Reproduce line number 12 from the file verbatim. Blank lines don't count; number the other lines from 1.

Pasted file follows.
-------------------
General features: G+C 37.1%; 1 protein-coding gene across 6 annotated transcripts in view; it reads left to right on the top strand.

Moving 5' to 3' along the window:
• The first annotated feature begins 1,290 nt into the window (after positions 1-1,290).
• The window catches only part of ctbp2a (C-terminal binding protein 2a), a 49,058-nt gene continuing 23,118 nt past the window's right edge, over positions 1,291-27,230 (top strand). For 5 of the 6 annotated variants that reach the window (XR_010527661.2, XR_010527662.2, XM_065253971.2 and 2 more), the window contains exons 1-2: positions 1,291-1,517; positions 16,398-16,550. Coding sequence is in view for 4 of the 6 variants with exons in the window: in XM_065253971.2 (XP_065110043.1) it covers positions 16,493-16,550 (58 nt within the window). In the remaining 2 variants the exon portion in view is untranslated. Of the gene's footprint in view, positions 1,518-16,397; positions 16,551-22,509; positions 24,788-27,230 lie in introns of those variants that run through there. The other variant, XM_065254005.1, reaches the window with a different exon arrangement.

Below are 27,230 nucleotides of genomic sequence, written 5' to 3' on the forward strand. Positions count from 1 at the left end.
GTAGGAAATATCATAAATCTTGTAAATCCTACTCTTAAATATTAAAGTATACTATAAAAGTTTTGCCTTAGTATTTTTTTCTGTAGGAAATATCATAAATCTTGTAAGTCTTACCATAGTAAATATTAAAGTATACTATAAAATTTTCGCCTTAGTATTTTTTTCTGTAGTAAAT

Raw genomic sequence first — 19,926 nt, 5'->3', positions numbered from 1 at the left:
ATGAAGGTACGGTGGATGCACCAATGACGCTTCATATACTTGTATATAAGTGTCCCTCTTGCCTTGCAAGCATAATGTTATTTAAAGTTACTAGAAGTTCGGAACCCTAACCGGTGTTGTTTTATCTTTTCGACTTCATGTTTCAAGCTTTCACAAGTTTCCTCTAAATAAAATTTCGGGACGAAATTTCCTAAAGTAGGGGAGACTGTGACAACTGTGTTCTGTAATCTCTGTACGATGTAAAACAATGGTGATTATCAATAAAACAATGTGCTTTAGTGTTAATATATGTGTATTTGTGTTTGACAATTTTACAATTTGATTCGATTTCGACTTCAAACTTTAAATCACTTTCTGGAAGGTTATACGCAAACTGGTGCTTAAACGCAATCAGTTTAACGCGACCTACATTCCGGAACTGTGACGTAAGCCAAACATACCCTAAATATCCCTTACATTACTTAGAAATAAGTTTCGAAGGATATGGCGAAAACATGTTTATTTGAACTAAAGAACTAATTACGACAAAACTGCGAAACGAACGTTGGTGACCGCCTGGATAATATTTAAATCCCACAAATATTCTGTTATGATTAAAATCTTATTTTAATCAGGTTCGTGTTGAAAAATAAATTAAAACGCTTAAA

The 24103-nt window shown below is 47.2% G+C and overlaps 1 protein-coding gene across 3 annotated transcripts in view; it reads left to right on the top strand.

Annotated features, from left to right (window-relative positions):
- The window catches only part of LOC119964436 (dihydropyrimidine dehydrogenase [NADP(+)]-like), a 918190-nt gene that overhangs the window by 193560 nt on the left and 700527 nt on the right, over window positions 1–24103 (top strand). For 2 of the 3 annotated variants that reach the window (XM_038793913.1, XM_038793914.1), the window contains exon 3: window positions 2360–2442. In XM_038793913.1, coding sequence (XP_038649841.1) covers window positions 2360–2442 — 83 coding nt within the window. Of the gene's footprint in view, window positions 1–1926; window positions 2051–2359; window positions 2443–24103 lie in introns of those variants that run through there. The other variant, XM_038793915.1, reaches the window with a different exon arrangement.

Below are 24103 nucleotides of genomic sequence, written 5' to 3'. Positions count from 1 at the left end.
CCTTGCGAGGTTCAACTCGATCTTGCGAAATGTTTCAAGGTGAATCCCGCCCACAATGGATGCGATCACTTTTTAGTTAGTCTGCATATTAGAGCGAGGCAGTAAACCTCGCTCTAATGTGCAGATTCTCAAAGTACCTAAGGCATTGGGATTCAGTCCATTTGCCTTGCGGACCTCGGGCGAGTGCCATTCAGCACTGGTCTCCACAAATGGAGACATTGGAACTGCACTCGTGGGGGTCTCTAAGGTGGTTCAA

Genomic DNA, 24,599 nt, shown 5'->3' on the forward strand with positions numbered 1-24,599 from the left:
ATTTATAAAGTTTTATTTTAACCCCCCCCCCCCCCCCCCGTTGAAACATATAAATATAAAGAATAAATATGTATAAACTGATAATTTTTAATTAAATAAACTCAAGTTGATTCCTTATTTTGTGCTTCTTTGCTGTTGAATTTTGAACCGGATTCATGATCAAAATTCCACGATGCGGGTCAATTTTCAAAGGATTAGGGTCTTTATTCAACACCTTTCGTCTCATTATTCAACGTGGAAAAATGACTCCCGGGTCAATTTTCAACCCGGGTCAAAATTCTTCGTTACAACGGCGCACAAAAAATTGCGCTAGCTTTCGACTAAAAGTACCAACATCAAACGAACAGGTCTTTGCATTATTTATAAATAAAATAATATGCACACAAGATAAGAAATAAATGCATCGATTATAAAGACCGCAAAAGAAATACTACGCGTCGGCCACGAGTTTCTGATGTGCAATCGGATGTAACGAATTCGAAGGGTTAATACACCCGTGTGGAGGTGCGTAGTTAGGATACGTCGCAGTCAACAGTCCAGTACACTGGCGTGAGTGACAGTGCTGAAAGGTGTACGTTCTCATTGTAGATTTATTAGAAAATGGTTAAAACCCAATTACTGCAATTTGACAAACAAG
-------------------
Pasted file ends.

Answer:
Below are 24103 nucleotides of genomic sequence, written 5' to 3'. Positions count from 1 at the left end.